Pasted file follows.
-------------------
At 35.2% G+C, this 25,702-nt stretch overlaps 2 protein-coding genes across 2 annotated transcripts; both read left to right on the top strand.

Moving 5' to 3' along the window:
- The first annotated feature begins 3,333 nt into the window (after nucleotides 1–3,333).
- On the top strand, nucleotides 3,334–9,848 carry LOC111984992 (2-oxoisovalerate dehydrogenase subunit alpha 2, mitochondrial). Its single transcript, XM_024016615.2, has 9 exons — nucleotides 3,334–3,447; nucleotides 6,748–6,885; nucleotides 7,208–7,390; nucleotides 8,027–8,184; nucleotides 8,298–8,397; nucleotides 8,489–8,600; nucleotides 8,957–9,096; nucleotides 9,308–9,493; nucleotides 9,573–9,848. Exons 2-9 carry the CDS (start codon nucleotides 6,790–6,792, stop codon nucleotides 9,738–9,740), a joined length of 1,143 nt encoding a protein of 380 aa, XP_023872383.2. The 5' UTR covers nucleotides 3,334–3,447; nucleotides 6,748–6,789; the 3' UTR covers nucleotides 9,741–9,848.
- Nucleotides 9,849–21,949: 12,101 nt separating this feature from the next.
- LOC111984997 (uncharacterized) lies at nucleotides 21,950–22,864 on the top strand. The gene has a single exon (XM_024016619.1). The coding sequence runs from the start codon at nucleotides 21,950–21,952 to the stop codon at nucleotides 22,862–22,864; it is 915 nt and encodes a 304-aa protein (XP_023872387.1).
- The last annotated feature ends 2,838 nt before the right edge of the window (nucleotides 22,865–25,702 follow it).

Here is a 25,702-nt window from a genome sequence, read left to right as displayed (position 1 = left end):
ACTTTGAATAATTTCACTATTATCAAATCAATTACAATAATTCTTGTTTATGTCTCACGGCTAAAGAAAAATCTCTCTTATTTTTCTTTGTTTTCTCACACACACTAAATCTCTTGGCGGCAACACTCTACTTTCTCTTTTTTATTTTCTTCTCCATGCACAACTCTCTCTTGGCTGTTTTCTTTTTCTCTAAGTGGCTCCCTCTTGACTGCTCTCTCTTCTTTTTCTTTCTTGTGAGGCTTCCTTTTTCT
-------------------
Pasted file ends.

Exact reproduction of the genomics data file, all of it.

At 35.2% G+C, this 25,702-nt stretch overlaps 2 protein-coding genes across 2 annotated transcripts; both read left to right on the top strand.

Moving 5' to 3' along the window:
- The first annotated feature begins 3,333 nt into the window (after nucleotides 1–3,333).
- On the top strand, nucleotides 3,334–9,848 carry LOC111984992 (2-oxoisovalerate dehydrogenase subunit alpha 2, mitochondrial). Its single transcript, XM_024016615.2, has 9 exons — nucleotides 3,334–3,447; nucleotides 6,748–6,885; nucleotides 7,208–7,390; nucleotides 8,027–8,184; nucleotides 8,298–8,397; nucleotides 8,489–8,600; nucleotides 8,957–9,096; nucleotides 9,308–9,493; nucleotides 9,573–9,848. Exons 2-9 carry the CDS (start codon nucleotides 6,790–6,792, stop codon nucleotides 9,738–9,740), a joined length of 1,143 nt encoding a protein of 380 aa, XP_023872383.2. The 5' UTR covers nucleotides 3,334–3,447; nucleotides 6,748–6,789; the 3' UTR covers nucleotides 9,741–9,848.
- Nucleotides 9,849–21,949: 12,101 nt separating this feature from the next.
- LOC111984997 (uncharacterized) lies at nucleotides 21,950–22,864 on the top strand. The gene has a single exon (XM_024016619.1). The coding sequence runs from the start codon at nucleotides 21,950–21,952 to the stop codon at nucleotides 22,862–22,864; it is 915 nt and encodes a 304-aa protein (XP_023872387.1).
- The last annotated feature ends 2,838 nt before the right edge of the window (nucleotides 22,865–25,702 follow it).

Here is a 25,702-nt window from a genome sequence, read left to right as displayed (position 1 = left end):
ACTTTGAATAATTTCACTATTATCAAATCAATTACAATAATTCTTGTTTATGTCTCACGGCTAAAGAAAAATCTCTCTTATTTTTCTTTGTTTTCTCACACACACTAAATCTCTTGGCGGCAACACTCTACTTTCTCTTTTTTATTTTCTTCTCCATGCACAACTCTCTCTTGGCTGTTTTCTTTTTCTCTAAGTGGCTCCCTCTTGACTGCTCTCTCTTCTTTTTCTTTCTTGTGAGGCTTCCTTTTTCT